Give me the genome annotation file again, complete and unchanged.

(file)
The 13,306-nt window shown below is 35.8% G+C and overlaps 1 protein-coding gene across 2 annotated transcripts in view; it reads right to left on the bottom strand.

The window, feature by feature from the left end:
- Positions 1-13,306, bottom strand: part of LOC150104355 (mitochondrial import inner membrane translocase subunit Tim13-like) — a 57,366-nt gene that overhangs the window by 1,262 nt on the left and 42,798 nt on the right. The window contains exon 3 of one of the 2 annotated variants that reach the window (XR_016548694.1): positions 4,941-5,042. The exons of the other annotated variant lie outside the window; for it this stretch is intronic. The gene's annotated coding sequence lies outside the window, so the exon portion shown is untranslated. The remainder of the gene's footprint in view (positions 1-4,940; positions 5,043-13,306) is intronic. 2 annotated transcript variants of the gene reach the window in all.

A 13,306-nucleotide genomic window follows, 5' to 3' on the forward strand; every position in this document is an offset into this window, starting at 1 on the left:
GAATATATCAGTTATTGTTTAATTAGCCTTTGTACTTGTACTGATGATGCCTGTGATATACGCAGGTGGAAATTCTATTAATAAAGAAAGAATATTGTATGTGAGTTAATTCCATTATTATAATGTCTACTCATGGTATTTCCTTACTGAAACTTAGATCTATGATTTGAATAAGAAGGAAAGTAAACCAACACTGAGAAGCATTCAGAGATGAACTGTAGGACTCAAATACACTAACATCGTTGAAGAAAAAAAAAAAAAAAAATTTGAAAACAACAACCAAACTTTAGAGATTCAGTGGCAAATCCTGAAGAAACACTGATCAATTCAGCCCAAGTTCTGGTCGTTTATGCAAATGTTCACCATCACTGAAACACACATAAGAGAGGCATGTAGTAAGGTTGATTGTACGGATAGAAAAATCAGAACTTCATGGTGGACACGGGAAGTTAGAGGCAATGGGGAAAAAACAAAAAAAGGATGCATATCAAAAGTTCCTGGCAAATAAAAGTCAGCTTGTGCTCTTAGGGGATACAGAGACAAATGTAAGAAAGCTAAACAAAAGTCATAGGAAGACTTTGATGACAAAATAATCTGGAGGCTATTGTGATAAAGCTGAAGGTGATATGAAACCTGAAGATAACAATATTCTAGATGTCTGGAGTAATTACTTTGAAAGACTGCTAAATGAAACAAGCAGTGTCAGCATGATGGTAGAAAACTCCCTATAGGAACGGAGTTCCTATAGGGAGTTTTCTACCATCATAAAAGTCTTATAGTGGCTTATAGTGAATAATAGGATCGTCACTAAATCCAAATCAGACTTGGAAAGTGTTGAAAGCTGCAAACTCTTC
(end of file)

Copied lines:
The 13,306-nt window shown below is 35.8% G+C and overlaps 1 protein-coding gene across 2 annotated transcripts in view; it reads right to left on the bottom strand.

The window, feature by feature from the left end:
- Positions 1-13,306, bottom strand: part of LOC150104355 (mitochondrial import inner membrane translocase subunit Tim13-like) — a 57,366-nt gene that overhangs the window by 1,262 nt on the left and 42,798 nt on the right. The window contains exon 3 of one of the 2 annotated variants that reach the window (XR_016548694.1): positions 4,941-5,042. The exons of the other annotated variant lie outside the window; for it this stretch is intronic. The gene's annotated coding sequence lies outside the window, so the exon portion shown is untranslated. The remainder of the gene's footprint in view (positions 1-4,940; positions 5,043-13,306) is intronic. 2 annotated transcript variants of the gene reach the window in all.

A 13,306-nucleotide genomic window follows, 5' to 3' on the forward strand; every position in this document is an offset into this window, starting at 1 on the left:
GAATATATCAGTTATTGTTTAATTAGCCTTTGTACTTGTACTGATGATGCCTGTGATATACGCAGGTGGAAATTCTATTAATAAAGAAAGAATATTGTATGTGAGTTAATTCCATTATTATAATGTCTACTCATGGTATTTCCTTACTGAAACTTAGATCTATGATTTGAATAAGAAGGAAAGTAAACCAACACTGAGAAGCATTCAGAGATGAACTGTAGGACTCAAATACACTAACATCGTTGAAGAAAAAAAAAAAAAAAAATTTGAAAACAACAACCAAACTTTAGAGATTCAGTGGCAAATCCTGAAGAAACACTGATCAATTCAGCCCAAGTTCTGGTCGTTTATGCAAATGTTCACCATCACTGAAACACACATAAGAGAGGCATGTAGTAAGGTTGATTGTACGGATAGAAAAATCAGAACTTCATGGTGGACACGGGAAGTTAGAGGCAATGGGGAAAAAACAAAAAAAGGATGCATATCAAAAGTTCCTGGCAAATAAAAGTCAGCTTGTGCTCTTAGGGGATACAGAGACAAATGTAAGAAAGCTAAACAAAAGTCATAGGAAGACTTTGATGACAAAATAATCTGGAGGCTATTGTGATAAAGCTGAAGGTGATATGAAACCTGAAGATAACAATATTCTAGATGTCTGGAGTAATTACTTTGAAAGACTGCTAAATGAAACAAGCAGTGTCAGCATGATGGTAGAAAACTCCCTATAGGAACGGAGTTCCTATAGGGAGTTTTCTACCATCATAAAAGTCTTATAGTGGCTTATAGTGAATAATAGGATCGTCACTAAATCCAAATCAGACTTGGAAAGTGTTGAAAGCTGCAAACTCTTC